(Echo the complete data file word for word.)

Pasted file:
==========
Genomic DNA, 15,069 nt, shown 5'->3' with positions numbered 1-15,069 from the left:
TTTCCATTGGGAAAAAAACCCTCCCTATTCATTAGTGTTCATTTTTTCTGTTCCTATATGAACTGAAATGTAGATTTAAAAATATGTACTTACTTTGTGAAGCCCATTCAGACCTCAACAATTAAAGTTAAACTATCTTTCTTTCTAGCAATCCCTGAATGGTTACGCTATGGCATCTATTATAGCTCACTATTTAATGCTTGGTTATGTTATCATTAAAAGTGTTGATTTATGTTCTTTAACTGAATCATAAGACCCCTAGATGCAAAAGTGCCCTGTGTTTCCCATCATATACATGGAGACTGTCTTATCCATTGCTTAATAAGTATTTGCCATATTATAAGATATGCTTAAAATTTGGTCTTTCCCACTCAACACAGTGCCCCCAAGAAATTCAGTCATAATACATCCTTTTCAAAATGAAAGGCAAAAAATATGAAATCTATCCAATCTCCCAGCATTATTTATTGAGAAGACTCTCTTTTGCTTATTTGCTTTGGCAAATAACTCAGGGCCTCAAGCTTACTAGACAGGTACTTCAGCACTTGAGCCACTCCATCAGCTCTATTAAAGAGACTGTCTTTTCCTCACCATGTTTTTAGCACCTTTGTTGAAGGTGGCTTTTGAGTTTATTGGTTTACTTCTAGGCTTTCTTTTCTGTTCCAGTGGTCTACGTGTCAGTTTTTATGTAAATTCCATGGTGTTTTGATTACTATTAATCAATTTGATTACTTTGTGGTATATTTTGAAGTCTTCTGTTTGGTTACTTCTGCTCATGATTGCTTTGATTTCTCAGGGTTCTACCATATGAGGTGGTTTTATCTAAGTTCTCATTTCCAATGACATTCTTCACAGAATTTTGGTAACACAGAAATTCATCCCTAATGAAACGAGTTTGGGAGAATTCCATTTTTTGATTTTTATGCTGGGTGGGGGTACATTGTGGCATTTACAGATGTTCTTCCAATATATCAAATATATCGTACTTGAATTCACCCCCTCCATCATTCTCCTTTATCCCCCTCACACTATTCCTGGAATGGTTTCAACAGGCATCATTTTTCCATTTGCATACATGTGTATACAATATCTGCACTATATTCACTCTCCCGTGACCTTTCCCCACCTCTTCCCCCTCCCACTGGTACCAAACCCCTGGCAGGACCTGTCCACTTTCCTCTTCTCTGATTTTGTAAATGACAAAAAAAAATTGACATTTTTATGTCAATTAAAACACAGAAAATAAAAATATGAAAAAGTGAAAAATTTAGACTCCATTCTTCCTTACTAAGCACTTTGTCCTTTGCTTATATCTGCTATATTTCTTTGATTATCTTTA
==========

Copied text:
Genomic DNA, 15,069 nt, shown 5'->3' with positions numbered 1-15,069 from the left:
TTTCCATTGGGAAAAAAACCCTCCCTATTCATTAGTGTTCATTTTTTCTGTTCCTATATGAACTGAAATGTAGATTTAAAAATATGTACTTACTTTGTGAAGCCCATTCAGACCTCAACAATTAAAGTTAAACTATCTTTCTTTCTAGCAATCCCTGAATGGTTACGCTATGGCATCTATTATAGCTCACTATTTAATGCTTGGTTATGTTATCATTAAAAGTGTTGATTTATGTTCTTTAACTGAATCATAAGACCCCTAGATGCAAAAGTGCCCTGTGTTTCCCATCATATACATGGAGACTGTCTTATCCATTGCTTAATAAGTATTTGCCATATTATAAGATATGCTTAAAATTTGGTCTTTCCCACTCAACACAGTGCCCCCAAGAAATTCAGTCATAATACATCCTTTTCAAAATGAAAGGCAAAAAATATGAAATCTATCCAATCTCCCAGCATTATTTATTGAGAAGACTCTCTTTTGCTTATTTGCTTTGGCAAATAACTCAGGGCCTCAAGCTTACTAGACAGGTACTTCAGCACTTGAGCCACTCCATCAGCTCTATTAAAGAGACTGTCTTTTCCTCACCATGTTTTTAGCACCTTTGTTGAAGGTGGCTTTTGAGTTTATTGGTTTACTTCTAGGCTTTCTTTTCTGTTCCAGTGGTCTACGTGTCAGTTTTTATGTAAATTCCATGGTGTTTTGATTACTATTAATCAATTTGATTACTTTGTGGTATATTTTGAAGTCTTCTGTTTGGTTACTTCTGCTCATGATTGCTTTGATTTCTCAGGGTTCTACCATATGAGGTGGTTTTATCTAAGTTCTCATTTCCAATGACATTCTTCACAGAATTTTGGTAACACAGAAATTCATCCCTAATGAAACGAGTTTGGGAGAATTCCATTTTTTGATTTTTATGCTGGGTGGGGGTACATTGTGGCATTTACAGATGTTCTTCCAATATATCAAATATATCGTACTTGAATTCACCCCCTCCATCATTCTCCTTTATCCCCCTCACACTATTCCTGGAATGGTTTCAACAGGCATCATTTTTCCATTTGCATACATGTGTATACAATATCTGCACTATATTCACTCTCCCGTGACCTTTCCCCACCTCTTCCCCCTCCCACTGGTACCAAACCCCTGGCAGGACCTGTCCACTTTCCTCTTCTCTGATTTTGTAAATGACAAAAAAAAATTGACATTTTTATGTCAATTAAAACACAGAAAATAAAAATATGAAAAAGTGAAAAATTTAGACTCCATTCTTCCTTACTAAGCACTTTGTCCTTTGCTTATATCTGCTATATTTCTTTGATTATCTTTA